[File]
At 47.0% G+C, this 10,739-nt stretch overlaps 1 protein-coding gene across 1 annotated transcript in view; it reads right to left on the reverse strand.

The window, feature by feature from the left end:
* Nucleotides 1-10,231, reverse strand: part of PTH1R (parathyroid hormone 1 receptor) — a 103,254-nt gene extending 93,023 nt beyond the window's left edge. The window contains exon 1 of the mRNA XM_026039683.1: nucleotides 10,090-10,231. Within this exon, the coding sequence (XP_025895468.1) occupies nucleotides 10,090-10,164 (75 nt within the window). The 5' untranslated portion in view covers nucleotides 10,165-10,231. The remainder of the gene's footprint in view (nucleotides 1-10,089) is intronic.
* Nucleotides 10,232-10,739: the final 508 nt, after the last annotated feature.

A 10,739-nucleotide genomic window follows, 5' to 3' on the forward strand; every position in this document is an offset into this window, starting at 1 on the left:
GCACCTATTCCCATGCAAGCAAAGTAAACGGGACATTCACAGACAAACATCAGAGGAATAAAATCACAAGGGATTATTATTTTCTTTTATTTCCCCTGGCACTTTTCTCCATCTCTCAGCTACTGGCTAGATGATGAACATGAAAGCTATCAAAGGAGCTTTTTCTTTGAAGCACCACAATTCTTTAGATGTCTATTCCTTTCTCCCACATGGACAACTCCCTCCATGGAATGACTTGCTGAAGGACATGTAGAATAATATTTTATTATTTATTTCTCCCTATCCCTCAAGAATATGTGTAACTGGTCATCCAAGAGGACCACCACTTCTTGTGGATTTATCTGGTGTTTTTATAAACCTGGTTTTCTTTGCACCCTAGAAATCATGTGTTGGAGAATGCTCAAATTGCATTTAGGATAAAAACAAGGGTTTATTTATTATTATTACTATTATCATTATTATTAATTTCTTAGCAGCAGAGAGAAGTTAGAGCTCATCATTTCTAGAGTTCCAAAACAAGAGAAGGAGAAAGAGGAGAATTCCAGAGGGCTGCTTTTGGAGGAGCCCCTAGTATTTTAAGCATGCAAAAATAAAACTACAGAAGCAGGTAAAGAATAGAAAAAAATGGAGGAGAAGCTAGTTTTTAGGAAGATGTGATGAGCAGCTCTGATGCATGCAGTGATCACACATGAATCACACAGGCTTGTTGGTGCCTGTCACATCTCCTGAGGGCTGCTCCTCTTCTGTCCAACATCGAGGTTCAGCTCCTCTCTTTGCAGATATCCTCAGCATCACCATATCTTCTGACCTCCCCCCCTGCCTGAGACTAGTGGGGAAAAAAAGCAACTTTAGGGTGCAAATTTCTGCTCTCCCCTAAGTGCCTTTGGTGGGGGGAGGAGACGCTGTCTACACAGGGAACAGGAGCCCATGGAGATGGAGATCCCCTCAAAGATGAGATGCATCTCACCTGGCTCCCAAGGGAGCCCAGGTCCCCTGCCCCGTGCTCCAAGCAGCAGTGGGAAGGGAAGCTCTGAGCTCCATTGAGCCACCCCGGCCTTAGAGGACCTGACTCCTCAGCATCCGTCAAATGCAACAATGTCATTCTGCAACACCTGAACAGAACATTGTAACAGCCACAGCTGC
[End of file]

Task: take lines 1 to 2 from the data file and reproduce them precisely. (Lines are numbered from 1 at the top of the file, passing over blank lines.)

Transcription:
At 47.0% G+C, this 10,739-nt stretch overlaps 1 protein-coding gene across 1 annotated transcript in view; it reads right to left on the reverse strand.

The window, feature by feature from the left end: